Ouimet, a past Ann Arbor city councilmember and county commissioner, rode Rick Snyder's coattails to a narrow win two years ago. This year, Saline mayor Driskell could hitch a ride with President Obama: turnout should be about 50 percent higher this year, with most of the extra votes going to Democrats.
But this year, Ouimet has a friendlier constituency. After the 2010 census, the Republican-controlled legislature redrew the Fifty-Second District. Though still central in western Washtenaw County, the new Fifty-Second trades relatively liberal northeast Ann Arbor and Ann Arbor Township for more conservative Northfield and Salem townships.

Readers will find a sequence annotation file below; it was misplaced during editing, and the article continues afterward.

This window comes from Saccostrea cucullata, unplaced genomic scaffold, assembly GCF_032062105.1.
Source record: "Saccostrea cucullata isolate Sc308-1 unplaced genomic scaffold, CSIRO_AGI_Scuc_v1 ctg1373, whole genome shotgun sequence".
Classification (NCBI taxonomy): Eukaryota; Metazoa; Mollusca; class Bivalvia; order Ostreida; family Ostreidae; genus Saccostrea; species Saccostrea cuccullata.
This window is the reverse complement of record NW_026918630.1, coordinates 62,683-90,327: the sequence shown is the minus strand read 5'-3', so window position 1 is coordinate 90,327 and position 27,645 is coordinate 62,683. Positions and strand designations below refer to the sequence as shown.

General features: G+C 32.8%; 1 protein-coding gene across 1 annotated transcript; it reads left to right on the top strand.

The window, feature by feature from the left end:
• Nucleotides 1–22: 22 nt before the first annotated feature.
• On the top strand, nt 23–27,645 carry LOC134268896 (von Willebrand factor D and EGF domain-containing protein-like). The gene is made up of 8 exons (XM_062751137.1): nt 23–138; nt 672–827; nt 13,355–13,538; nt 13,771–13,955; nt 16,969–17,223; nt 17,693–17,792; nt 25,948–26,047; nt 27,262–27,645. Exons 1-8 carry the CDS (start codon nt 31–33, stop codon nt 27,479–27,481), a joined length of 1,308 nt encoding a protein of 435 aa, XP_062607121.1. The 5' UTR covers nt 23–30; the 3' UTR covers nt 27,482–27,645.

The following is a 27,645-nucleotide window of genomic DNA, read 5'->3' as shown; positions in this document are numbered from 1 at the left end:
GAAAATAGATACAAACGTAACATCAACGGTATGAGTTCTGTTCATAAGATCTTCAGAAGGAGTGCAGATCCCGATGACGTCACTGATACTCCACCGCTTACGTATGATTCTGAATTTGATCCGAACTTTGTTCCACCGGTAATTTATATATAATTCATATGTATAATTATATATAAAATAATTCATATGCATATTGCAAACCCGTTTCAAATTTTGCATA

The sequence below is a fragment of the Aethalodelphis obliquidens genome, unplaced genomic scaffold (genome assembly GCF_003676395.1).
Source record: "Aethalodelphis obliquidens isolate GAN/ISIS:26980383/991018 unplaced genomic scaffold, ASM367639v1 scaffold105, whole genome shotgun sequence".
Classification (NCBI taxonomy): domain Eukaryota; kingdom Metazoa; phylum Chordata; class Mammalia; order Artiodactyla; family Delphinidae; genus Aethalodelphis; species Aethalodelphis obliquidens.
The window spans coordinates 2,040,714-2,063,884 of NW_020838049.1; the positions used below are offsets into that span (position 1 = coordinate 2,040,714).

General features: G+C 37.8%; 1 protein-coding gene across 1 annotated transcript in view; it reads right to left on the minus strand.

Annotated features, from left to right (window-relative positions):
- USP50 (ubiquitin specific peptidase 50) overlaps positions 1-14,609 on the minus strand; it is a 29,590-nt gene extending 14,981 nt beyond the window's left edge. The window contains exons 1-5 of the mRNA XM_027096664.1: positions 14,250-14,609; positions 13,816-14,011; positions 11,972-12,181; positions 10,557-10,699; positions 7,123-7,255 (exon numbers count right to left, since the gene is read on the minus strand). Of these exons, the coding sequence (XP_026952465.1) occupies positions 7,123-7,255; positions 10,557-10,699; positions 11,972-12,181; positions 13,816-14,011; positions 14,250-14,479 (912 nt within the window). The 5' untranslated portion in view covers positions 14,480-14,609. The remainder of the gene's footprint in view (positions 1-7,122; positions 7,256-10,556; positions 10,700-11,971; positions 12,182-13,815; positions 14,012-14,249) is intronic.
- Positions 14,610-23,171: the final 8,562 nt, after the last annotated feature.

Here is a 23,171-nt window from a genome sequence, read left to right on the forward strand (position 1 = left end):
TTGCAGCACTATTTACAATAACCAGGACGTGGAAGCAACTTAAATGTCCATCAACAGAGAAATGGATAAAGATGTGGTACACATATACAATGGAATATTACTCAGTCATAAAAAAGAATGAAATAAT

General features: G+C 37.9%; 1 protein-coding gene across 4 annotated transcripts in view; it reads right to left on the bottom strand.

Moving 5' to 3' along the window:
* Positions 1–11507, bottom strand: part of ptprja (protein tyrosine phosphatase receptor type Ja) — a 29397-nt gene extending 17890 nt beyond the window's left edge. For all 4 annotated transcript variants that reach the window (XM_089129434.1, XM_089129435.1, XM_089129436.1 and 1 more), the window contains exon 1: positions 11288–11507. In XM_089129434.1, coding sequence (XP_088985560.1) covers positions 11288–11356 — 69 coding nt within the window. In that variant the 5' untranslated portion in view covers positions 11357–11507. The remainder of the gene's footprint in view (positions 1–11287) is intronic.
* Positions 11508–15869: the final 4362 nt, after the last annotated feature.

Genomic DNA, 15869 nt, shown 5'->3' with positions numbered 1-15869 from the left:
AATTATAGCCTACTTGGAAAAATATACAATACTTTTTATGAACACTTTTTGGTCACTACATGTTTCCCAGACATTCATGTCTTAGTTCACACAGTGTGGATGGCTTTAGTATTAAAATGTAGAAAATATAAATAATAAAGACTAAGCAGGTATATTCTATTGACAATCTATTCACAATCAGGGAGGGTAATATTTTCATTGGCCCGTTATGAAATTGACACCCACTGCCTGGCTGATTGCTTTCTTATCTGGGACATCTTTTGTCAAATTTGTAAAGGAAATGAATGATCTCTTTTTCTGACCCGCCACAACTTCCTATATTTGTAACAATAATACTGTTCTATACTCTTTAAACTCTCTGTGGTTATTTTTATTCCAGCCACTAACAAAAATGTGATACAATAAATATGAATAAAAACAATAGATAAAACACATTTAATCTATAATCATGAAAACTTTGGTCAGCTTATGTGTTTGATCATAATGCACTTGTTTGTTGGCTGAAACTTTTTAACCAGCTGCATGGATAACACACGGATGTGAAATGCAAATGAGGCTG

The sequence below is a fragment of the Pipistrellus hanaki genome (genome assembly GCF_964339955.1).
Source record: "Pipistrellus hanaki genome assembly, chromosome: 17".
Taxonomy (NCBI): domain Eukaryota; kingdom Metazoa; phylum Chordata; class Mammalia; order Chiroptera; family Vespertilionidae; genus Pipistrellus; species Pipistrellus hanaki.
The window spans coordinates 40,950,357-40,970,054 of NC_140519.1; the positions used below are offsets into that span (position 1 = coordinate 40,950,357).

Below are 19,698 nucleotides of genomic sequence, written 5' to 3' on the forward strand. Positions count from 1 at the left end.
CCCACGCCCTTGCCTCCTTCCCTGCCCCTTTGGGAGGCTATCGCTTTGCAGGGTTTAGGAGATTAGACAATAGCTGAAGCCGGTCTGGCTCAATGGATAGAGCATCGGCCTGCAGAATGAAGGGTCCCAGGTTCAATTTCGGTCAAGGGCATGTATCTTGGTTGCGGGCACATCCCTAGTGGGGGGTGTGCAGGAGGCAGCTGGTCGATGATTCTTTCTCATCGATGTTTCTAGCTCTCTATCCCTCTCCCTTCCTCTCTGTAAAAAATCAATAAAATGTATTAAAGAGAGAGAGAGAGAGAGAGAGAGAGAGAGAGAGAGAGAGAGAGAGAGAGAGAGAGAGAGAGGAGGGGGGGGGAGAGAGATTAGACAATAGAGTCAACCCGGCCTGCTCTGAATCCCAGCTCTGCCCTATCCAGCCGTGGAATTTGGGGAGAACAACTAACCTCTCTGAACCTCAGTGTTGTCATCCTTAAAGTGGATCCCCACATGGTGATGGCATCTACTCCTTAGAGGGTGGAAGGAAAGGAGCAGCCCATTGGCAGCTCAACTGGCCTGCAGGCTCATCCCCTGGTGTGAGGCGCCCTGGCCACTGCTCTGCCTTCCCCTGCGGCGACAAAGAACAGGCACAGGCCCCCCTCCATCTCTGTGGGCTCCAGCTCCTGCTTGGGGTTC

The GOP attached those unwanted Ann Arbor voters to Pittsfield in a reconfigured Fifty-Fifth District--tipping it so strongly Democratic that Republican incumbent Rick Olson decided to retire. Though former Milan mayor Owen Diaz took the GOP nomination, Democrat Adam Zemke has the inside track in the new Fifty-Fifth.
In Ann Arbor's Fifty-Third District, Democrat Jeff Irwin faces only token opposition. And even Olson's sacrifice may not have bulletproofed Ouimet: Driskell is running hard, and both parties are pouring negative ads into the Fifty-Second.